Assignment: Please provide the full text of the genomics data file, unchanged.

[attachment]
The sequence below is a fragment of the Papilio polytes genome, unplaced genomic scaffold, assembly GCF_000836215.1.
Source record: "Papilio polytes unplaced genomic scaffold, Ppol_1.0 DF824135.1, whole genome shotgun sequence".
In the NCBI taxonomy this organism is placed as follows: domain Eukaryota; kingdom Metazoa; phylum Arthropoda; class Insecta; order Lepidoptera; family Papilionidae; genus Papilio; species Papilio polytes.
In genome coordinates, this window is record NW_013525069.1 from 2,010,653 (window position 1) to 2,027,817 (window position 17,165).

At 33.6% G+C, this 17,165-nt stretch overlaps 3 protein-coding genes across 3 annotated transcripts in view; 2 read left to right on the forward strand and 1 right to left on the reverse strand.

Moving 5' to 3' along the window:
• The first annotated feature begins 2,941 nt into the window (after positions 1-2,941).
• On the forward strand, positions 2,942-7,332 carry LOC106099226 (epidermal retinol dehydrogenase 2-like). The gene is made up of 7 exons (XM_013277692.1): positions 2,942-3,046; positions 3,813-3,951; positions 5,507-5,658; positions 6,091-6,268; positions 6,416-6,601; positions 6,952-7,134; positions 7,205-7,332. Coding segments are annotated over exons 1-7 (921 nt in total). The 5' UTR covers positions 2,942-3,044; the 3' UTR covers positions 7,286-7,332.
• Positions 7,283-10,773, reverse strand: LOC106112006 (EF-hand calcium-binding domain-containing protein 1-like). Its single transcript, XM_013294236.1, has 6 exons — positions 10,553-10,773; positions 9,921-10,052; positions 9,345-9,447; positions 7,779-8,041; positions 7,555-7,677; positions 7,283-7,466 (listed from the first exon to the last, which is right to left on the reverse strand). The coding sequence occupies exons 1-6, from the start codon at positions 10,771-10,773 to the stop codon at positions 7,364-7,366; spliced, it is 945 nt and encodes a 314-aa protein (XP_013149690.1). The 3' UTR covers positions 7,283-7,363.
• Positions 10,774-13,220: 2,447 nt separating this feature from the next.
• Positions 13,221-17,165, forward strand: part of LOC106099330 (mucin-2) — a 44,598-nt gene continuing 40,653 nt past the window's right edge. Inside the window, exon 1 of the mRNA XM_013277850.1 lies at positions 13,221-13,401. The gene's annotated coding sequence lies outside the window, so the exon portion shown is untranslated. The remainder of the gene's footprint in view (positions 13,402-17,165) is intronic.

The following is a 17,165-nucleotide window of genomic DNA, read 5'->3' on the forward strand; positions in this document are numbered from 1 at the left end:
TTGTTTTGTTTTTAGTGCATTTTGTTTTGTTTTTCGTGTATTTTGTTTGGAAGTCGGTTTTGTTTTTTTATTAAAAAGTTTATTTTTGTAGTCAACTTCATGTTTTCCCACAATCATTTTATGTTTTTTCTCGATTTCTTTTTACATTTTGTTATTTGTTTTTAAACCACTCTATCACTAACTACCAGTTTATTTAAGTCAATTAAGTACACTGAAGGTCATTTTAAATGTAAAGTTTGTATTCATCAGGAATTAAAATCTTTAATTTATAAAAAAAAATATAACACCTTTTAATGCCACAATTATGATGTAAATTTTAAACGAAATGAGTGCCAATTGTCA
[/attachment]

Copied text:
The sequence below is a fragment of the Papilio polytes genome, unplaced genomic scaffold, assembly GCF_000836215.1.
Source record: "Papilio polytes unplaced genomic scaffold, Ppol_1.0 DF824135.1, whole genome shotgun sequence".
In the NCBI taxonomy this organism is placed as follows: domain Eukaryota; kingdom Metazoa; phylum Arthropoda; class Insecta; order Lepidoptera; family Papilionidae; genus Papilio; species Papilio polytes.
In genome coordinates, this window is record NW_013525069.1 from 2,010,653 (window position 1) to 2,027,817 (window position 17,165).

At 33.6% G+C, this 17,165-nt stretch overlaps 3 protein-coding genes across 3 annotated transcripts in view; 2 read left to right on the forward strand and 1 right to left on the reverse strand.

Moving 5' to 3' along the window:
• The first annotated feature begins 2,941 nt into the window (after positions 1-2,941).
• On the forward strand, positions 2,942-7,332 carry LOC106099226 (epidermal retinol dehydrogenase 2-like). The gene is made up of 7 exons (XM_013277692.1): positions 2,942-3,046; positions 3,813-3,951; positions 5,507-5,658; positions 6,091-6,268; positions 6,416-6,601; positions 6,952-7,134; positions 7,205-7,332. Coding segments are annotated over exons 1-7 (921 nt in total). The 5' UTR covers positions 2,942-3,044; the 3' UTR covers positions 7,286-7,332.
• Positions 7,283-10,773, reverse strand: LOC106112006 (EF-hand calcium-binding domain-containing protein 1-like). Its single transcript, XM_013294236.1, has 6 exons — positions 10,553-10,773; positions 9,921-10,052; positions 9,345-9,447; positions 7,779-8,041; positions 7,555-7,677; positions 7,283-7,466 (listed from the first exon to the last, which is right to left on the reverse strand). The coding sequence occupies exons 1-6, from the start codon at positions 10,771-10,773 to the stop codon at positions 7,364-7,366; spliced, it is 945 nt and encodes a 314-aa protein (XP_013149690.1). The 3' UTR covers positions 7,283-7,363.
• Positions 10,774-13,220: 2,447 nt separating this feature from the next.
• Positions 13,221-17,165, forward strand: part of LOC106099330 (mucin-2) — a 44,598-nt gene continuing 40,653 nt past the window's right edge. Inside the window, exon 1 of the mRNA XM_013277850.1 lies at positions 13,221-13,401. The gene's annotated coding sequence lies outside the window, so the exon portion shown is untranslated. The remainder of the gene's footprint in view (positions 13,402-17,165) is intronic.

The following is a 17,165-nucleotide window of genomic DNA, read 5'->3' on the forward strand; positions in this document are numbered from 1 at the left end:
TTGTTTTGTTTTTAGTGCATTTTGTTTTGTTTTTCGTGTATTTTGTTTGGAAGTCGGTTTTGTTTTTTTATTAAAAAGTTTATTTTTGTAGTCAACTTCATGTTTTCCCACAATCATTTTATGTTTTTTCTCGATTTCTTTTTACATTTTGTTATTTGTTTTTAAACCACTCTATCACTAACTACCAGTTTATTTAAGTCAATTAAGTACACTGAAGGTCATTTTAAATGTAAAGTTTGTATTCATCAGGAATTAAAATCTTTAATTTATAAAAAAAAATATAACACCTTTTAATGCCACAATTATGATGTAAATTTTAAACGAAATGAGTGCCAATTGTCA